The Bargello is re-opened

It’s been a long wait, but today I got a ticket and visited the museum.  It was like going home.  And, the crowds were normal, like pre-Covid levels.  That was a bit comforting as well.

Today I took an idiosyncratic group of photos, and skipped taking pictures of the usual suspects that I love so much (Donatello, Desiderio da Settignano et al).  So, enjoy this random group.

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And now, I get a bit more serious with great artwork:

Michelangelo:

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Giambologna:

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Cellini:

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Summer afternoon

Henry James once said that these two words, summer afternoon, are the most beautiful in the English language.  I agree.

I have a lovely Florentine friend who has an amazing home in the picturesque hills just outside the city.  I had the great pleasure of joining her for lunch recently, and here are some pictures of her beautiful home and gardens.  I am very comfortable saying: I am green with envy! Maybe in my next life, I will be so lucky…!! What a gorgeous summer afternoon.

 

 

 

 

 

 

 

 

 

 

 

 

 

 

 

 

 

 

 

 

 

 

 

Arianna tole me her wisteria vine is at least 30 years old.  It is fabulous!  Luckily for me, it was on its second bloom of the season.

 

 

 

 

 

 

 

 

 

 

 

 

 

To lounge on a recliner under an umbrella tree and listen to the cicadas is about as close to heaven as I’ve ever been!

 

 

 

 

The secret garden in my neighborhood

Not far from my home in Florence lies a secret garden, the Orti del Parnaso, filled with lots of symbolism, including a ferocious snaked-shape fountain (water not playing in my pictures).

The garden’s name refers to Mt. Parnassus in central Greece.

The “snake” winds along the staircase leading to the lower garden and into the Giardino orticultura and its Tepidarium by Giacomo Roster.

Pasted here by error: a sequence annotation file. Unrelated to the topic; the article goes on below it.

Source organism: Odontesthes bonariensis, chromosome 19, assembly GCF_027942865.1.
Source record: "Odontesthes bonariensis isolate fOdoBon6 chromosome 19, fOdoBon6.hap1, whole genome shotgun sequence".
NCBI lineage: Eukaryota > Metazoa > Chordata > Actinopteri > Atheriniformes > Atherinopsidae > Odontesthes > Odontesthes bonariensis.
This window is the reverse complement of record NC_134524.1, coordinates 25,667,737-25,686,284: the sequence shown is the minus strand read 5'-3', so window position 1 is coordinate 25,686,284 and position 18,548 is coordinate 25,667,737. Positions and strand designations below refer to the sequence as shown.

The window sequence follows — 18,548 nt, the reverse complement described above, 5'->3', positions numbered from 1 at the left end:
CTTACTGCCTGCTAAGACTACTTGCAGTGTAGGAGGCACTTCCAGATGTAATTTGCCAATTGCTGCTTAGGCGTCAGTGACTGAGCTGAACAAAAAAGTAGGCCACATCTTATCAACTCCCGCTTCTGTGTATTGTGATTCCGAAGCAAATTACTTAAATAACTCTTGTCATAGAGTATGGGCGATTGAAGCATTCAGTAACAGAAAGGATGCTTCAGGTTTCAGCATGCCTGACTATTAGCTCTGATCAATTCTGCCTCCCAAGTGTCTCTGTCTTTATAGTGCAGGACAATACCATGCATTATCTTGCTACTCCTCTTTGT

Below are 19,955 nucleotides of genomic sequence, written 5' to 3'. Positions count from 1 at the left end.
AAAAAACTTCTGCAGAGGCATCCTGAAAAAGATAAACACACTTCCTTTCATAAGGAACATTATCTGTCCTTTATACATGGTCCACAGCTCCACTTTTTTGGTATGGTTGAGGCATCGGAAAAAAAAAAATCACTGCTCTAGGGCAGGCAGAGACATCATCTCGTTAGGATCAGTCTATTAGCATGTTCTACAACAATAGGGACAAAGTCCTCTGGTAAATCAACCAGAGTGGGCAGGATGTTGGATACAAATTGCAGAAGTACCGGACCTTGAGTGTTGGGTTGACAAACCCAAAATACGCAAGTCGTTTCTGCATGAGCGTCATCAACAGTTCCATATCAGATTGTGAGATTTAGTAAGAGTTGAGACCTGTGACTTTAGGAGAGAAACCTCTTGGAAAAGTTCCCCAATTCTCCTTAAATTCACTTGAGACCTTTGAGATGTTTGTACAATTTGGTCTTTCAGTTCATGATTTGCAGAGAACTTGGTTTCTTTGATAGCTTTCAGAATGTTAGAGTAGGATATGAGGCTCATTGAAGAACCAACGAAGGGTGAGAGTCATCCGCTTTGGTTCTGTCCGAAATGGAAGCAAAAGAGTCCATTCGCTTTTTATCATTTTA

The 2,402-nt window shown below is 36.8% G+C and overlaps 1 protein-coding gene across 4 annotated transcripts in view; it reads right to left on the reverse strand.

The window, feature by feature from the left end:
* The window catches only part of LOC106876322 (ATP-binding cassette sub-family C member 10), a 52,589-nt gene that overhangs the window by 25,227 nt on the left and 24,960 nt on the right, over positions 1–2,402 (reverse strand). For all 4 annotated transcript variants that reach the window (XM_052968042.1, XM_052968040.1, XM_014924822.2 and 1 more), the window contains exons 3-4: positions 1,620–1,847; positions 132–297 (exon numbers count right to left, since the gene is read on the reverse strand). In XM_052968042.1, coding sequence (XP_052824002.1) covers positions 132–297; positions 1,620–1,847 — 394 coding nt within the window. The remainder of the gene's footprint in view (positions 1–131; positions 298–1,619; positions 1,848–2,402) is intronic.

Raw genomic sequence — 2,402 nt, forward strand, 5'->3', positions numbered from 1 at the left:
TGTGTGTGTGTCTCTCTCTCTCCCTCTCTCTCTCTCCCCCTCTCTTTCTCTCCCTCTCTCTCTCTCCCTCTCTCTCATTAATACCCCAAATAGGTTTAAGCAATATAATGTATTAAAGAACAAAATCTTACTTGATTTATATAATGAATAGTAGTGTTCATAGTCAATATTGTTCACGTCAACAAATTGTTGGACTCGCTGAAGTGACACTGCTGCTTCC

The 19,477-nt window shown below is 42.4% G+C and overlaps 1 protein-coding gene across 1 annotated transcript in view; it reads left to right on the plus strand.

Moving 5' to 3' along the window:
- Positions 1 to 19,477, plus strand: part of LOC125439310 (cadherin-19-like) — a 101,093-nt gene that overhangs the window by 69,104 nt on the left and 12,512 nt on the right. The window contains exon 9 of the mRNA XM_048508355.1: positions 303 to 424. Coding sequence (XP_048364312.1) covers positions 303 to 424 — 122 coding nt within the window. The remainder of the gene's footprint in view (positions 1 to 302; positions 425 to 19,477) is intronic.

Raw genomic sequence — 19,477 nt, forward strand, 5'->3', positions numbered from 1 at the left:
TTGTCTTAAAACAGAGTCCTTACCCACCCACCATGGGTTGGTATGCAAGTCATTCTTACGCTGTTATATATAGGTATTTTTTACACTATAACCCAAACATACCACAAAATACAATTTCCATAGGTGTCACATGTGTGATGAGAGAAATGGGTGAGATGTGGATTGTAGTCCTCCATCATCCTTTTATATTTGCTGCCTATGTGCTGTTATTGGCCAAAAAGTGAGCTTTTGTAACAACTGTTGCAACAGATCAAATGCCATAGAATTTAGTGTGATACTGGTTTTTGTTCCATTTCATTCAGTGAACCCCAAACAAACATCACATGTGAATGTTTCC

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You can enter the secret garden off via Trento, where an elegant iron gate leads to a beautiful belvedere.  This takes you into the Orti del Parnaso, the highest part of Florence’s wonderful horticultural garden.  Once inside, you find yourself on a splendid terrace overlooking a gorgeous panorama of the city of Florence.

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Parnassus of course refers to the famous Greek mountain, which in ancient times was considered sacred to the god Apollo and the nine Muses who headquartered there. The mountain was the source of the river Castalia, which provided passage in mythology to the underworld and was a source of purification.

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The fountain in this secret garden completed in 1990 based on a design by Marco Dezzi Bardeschi. It is meant to represent the myth of Python, the monstrous snake son of Gea.  According to the legend, Python was covered with the mud of the Flood and could wrap  the city of Delphi 7 times round with its coils. Python’s breath was so pestilential as to dry out all the plants with which he came into contact (in ancient Greek the verb “pyzein” means “to rot”). Apollo eventually killed Python on Mount Parnassus, near the Oracle of Delphi, and in its honor the pythic games were established. These games were some of the sacred holidays of ancient Greece.

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In 2003 the Florentine Parnaso Garden became the seat of the Giardino dei Giusti, or the Garden of the Righteous, a place dedicated to the memory and commemoration of all those ordinary people who tried to save other human beings from persecution, genocide and acts of violence.

In recognition of this status, in the upper part of the park there is a Carob tree about 60 years old. This tree is symbol of the Garden of the Righteous of Jerusalem, dedicated to the memory of Chico Mendes, a Brazilian trade unionist killed in 1988 for his defense of the Indians of the Amazon.

In the same area there is also a 40 year old crepe myrtle, dedicated to the memory of the Tuscan cyclist Gino Bartali, who during the Nazi occupation courageously helped the Jews persecuted by the regime, an action that in 2013 earned him the appointment of  “Just among the nations. ”

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And, finally, here’s a video I found on Youtube:

The Ara Pacis, Rome

One of the loveliest, and smallest, museums I like to visit in Rome is the Ara Pacis. On my recent visit to Rome, I enjoyed this almost empty museum.

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My video below captures the interior of the monument, just before a guard told me I couldn’t make a video.

 

 

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